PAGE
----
From the Anchorage Daily News:
A California author and filmmaker who became famous for trekking to Alaska's remote Katmai coast to commune with brown bears has fallen victim to the teeth and claws of the wild animals he loved.
Alaska State Troopers and National Park Service officials said Timothy Treadwell, 46, and girlfriend Amie Huguenard, 37, were killed and partially eaten by a bear or bears near Kaflia Bay, about 300 miles southwest of Anchorage, earlier this week.
Scientists who study Alaska brown bears said they had been warning Treadwell for years that he needed to be more careful around the huge and powerful coastal twin of the grizzly.
Treadwell's films of close-up encounters with giant bears brought him a bounty of national media attention. The fearless former drug addict from Malibu, Calif. -- who routinely eased up close to bears to chant "I love you'' in a high-pitched, sing-song voice -- was the subject of a show on the Discovery Channel and a report on "Dateline NBC." Blond, good-looking and charismatic, he appeared for interviews on David Letterman's show and "The Rosie O'Donnell Show" to talk about his bears. He even gave them names: Booble, Aunt Melissa, Mr. Chocolate, Freckles and Molly, among others.
A self-proclaimed eco-warrior, he attracted something of a cult following too. Chuck Bartlebaugh of "Be Bear Aware,'' a national bear awareness campaign, called Treadwell one of the leaders of a group of people engaged in "a trend to promote getting close to bears to show they were not dangerous.
"He kept insisting that he wanted to show that bears in thick brush aren't dangerous. The last two people killed (by bears) in Glacier National Park went off the trail into the brush. They said their goal was to find a grizzly bear so they could 'do a Timothy.' We have a trail of dead people and dead bears because of this trend that says, 'Let's show it's not dangerous.' ''
But even Treadwell knew that getting close with brown bears in thick cover was indeed dangerous. In his 1997 book "Among Grizzlies,'' he wrote of a chilling encounter with a bear in the alder thickets that surround Kaflia Lake along the outer coast of Katmai National Park and Preserve.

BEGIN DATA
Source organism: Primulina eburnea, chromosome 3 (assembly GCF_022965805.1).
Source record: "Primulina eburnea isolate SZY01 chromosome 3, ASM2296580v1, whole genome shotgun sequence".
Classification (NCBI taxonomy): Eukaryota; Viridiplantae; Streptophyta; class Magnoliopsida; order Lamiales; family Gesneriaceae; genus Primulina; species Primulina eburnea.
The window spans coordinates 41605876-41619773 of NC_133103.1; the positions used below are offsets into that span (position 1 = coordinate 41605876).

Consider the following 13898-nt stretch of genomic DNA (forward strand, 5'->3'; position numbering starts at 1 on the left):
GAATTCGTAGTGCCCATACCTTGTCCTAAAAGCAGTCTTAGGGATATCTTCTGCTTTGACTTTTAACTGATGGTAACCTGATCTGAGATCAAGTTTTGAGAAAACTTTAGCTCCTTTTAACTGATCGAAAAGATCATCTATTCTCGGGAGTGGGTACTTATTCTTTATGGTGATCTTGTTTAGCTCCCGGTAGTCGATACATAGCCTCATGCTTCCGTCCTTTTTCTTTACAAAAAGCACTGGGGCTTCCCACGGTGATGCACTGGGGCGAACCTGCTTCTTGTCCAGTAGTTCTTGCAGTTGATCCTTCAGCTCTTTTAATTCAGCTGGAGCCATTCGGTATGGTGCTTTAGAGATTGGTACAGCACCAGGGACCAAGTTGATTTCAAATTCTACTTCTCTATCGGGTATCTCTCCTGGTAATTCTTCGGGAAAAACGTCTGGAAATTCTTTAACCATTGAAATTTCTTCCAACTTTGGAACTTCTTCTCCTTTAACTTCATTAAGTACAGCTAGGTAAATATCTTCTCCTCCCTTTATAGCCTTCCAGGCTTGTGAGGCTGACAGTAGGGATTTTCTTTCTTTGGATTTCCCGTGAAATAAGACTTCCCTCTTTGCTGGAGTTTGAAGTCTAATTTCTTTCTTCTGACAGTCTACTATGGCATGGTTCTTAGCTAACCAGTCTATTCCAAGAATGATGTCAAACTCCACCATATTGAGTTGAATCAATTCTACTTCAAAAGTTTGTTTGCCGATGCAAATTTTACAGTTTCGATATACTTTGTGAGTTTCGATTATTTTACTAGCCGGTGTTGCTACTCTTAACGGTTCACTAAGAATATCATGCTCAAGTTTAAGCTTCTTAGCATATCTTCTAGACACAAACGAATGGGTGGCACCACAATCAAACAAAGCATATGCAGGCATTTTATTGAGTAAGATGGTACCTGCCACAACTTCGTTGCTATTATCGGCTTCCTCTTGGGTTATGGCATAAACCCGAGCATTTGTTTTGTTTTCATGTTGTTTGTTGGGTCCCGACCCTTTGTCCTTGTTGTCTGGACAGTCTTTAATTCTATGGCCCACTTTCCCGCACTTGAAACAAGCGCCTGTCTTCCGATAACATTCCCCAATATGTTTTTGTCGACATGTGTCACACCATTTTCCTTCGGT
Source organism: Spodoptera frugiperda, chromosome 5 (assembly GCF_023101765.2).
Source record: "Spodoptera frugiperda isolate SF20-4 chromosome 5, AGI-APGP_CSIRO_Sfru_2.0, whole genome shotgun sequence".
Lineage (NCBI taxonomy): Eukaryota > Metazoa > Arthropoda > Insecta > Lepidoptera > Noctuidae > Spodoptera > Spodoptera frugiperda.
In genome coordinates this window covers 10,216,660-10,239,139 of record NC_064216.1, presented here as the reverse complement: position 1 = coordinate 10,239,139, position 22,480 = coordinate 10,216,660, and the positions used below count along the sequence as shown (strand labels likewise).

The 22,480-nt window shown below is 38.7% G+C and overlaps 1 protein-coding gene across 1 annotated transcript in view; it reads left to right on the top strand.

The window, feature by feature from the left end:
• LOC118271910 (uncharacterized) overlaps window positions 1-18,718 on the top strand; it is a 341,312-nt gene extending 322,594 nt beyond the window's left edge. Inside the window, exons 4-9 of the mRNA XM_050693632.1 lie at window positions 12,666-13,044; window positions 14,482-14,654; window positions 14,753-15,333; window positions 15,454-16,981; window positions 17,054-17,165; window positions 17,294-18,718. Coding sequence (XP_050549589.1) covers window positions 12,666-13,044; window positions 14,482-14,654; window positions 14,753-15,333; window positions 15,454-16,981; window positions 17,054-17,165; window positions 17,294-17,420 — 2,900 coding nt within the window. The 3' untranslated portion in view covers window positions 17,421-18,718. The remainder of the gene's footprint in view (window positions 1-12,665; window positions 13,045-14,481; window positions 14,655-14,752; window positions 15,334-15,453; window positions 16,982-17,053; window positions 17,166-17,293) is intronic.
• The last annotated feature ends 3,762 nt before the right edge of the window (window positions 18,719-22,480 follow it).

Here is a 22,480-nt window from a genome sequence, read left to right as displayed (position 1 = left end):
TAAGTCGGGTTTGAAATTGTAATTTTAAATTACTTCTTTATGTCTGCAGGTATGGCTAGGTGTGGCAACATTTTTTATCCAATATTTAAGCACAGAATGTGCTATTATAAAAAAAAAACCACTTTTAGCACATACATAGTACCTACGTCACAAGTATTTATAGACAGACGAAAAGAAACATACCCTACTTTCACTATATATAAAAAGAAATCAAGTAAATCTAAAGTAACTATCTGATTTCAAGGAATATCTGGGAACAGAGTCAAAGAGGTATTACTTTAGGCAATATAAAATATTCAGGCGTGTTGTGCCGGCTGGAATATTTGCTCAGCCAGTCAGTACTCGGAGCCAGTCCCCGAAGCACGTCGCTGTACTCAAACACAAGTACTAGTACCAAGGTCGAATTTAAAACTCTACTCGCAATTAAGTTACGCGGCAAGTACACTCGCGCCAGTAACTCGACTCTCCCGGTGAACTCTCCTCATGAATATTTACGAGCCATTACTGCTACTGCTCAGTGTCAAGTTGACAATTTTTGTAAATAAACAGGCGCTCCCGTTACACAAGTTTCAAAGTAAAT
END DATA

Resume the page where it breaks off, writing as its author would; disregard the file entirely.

"This was Demon, who some experts label the '25th Grizzly,' the one that tolerates no man or bear, the one that kills without bias,'' Treadwell wrote. "I had thought Demon was going to kill me in the Grizzly Maze.''
Treadwell survived and kept coming back to the area. He would spend three to four months a summer along the Katmai coast, filming, watching and talking to the bears.
"I met him during the summer of '98 at Hallo Bay,'' said Stephen Stringham, a professor with the University of Alaska system. "At first, having read his book, I thought he was fairly foolhardy ... (but) he was more careful than the book portrayed.
"He wasn't naive. He knew there was danger."
Despite that, Treadwell refused to carry firearms or ring his campsites with an electric fence as do bear researchers in the area. And he stopped carrying bear spray for self-protection in recent years. Friends said he thought he knew the bears so well he didn't need it.
U.S. Geological Survey bear researcher Tom Smith; Sterling Miller, formerly the Alaska Department of Fish and Game's top bear authority; and others said they tried to warn the amateur naturalist that he was being far too cavalier around North America's largest and most powerful predator.
"He's the only one I've consistently had concern for,'' Smith said. "He had kind of a childlike attitude about him.''
"I told him to be much more cautious ... because every time a bear kills somebody, there is a big increase in bearanoia and bears get killed,'' Miller said. "I thought that would be a way of getting to him, and his response was 'I would be honored to end up in bear scat.' ''
As the saying goes, be careful what you wish for -- it just might come true.
I remember seeing this guy and his girlfriend interviewed a few months ago. To put it mildly, they were both loons. They claimed that the bears communicated telepathically and were guiding them to some mysterious destination.
As they were. It's called "lunch."
I was reminded, too, of an incident in one of the National parks -- either Jasper or Banff -- a couple of years ago. A brown bear got into an authorized camping spot and mauled some tourists, fortunately not fatally. The rangers closed off the hiking trails and started to hunt it down.
This brought out the animal-rights clowns in force. Two of them, interviewed before they went skipping away down one of the closed trails, averred that, if they came across the bear, they'd "conquer it with love."
Unfortunately, the rangers found it first.